INTERVIEW: Getting acquainted with Quinell

Jake Craney

Favorites: Bloc Party, 3EB, Gaslight, Tokyo Police Club, The Kooks, Pete Yorn, Andrew McMahon


Quinnell is an emerging singer/songwriter from the Pacific Northwest. After watching some of his recent live sessions, we loved his music and were intrigued with his story. We caught up with him before he makes his annual trek up to Alaska for the Summer to discuss his background, music, Alaskan fishing, and more. Check it out below along with “You Are Mine” live from Village Hall.
How long have you been playing music? What was the subject of the first song you ever wrote?

I starting writing my own material around 8 years ago, however, at the time I was only writing a couple random songs for fun while still in college. The first song that I ever wrote was called “I 5” as in the Interstate Highway 5. It was loosely based off a relationship with a girl.
The Village Hall Sessions have been great so far. The songwriting is great and the sound quality is perfect. How many songs in total did you record for the series and when can we expect another video? 

I recorded 2 songs in the first installment of the Village Hall Sessions. While I’m not positive on a date for another video from Village Hall, there is a possibility that I will find myself back there this coming fall. I would definitely like to keep the Village Hall Sessions going.
I really dig the song “You Are Mine.” I read that it was written with your Great Grandparents in mind. Can you give us a little insight into how the song & story came together? 

My Great Grandmother was around 80 year old and I was 12 when she told me the story of how her and my Great Grandfather met. At the time, I never had any musical aspirations, and never really thought twice about it. However, about 2 years ago, that story popped back up as I was writing some new material. The song seemed to flow pretty smoothly and I’m just glad I was given the opportunity to remember them in through song. They both moved to Canada from the Ukraine shortly after WWI. My Great Grandfather owned a farm and heard their was a “young lady from the old country” working at the little farm store in town. His simple courtship was, “You’re from the old country, so am I… we should get married”… and they did! They lived in a remodeled grain bin while building their first home on the property, no money for a ring, etc… All around, a great love story and a look into what life was like for poor immigrants working to make a life for themselves in North America (which they definitely succeeded in doing).
Not many people realize Walla Walla is home to some great wineries. What do you love about the area? If I were to find myself in Eastern Washington, what is one thing I must do or one place I should visit?

I like the wide open space in Eastern WA. It really has that folk vibe to it, and life is just a little quieter. While the area I live in has around 250K people, it definitely has a small town feel. If you were to end up in out in the eastern side of the state, you should probably check out the Columbia River Gorge and take in a concert at the Gorge Amphitheater.
I’d be remiss if I didn’t ask about your journey up to Alaska to do commercial fishing in the summertime. Having been to Alaska and seen its immense beauty, I can understand the appeal, but not many people could logistically do something like that. What made you want to do that? How long are you typically there and what part of Alaska do you fish? What is the best part or biggest takeaway of spending time in Alaska for you?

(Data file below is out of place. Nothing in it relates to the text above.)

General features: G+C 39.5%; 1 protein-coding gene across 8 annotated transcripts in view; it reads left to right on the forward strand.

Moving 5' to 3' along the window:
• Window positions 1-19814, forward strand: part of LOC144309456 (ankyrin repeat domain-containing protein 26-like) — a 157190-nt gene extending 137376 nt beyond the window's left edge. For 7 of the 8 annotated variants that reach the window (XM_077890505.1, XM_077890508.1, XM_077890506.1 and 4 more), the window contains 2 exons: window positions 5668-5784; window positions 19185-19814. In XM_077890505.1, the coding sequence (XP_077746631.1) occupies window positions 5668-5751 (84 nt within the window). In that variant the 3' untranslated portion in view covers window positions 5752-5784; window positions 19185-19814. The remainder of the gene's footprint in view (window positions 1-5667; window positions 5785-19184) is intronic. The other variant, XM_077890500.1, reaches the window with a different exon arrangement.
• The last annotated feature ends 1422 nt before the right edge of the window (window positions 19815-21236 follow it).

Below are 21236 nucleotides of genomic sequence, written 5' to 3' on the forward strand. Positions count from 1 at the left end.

I didn’t want to have to work part time jobs during the year while playing music, and it just so happened that some good family friends of mine owned fishing boats. The pay is pretty good compared to any other work over the course of 2.5 months and I get some awesome days off in one of the most beautiful parts of the country. The best part of being up in Alaska would be days when I can get out in nature. I love Kayaking, hiking, writing new material out in the mountains, and just enjoying my time out in the fresh northern air. It’s definitely not an easy job, but there are aspects of fishing in Alaska that make the rough days not so bad after all.
Are you planning on writing music while up north? What are your plans music-wise when you return?

I always pack a guitar up to Alaska with me. I usually find myself writing a handful of songs throughout the summer and some of those find their way into rotation at my shows. Inspiration can come from many different sources, and working up in AK through the summer definitely leads to new material. I am currently booking a solo tour for the fall of 2016.
What is your dream music venue to play?
The Gorge Amphitheater
What city/country would you love to visit that you haven’t yet?
Not sure, my buddy and I went backpacking right out of college and made it through 19 countries in 3 months. Covering most of Europe and over to Instanbul and Israel. I guess I would have to say Thailand… Some beautiful scenery out there and relatively inexpensive to travel.
What 2 bands/artists would you love to perform with?
John Mayer (huge musical influence) and James Taylor
What has been the hardest part about starting your journey in music?

Being persistent… There is no quick way to become successful in the music industry. You have to have the talent, the material, and a pretty impressive track record to get noticed in this industry.

Quinell on Facebook | Twitter


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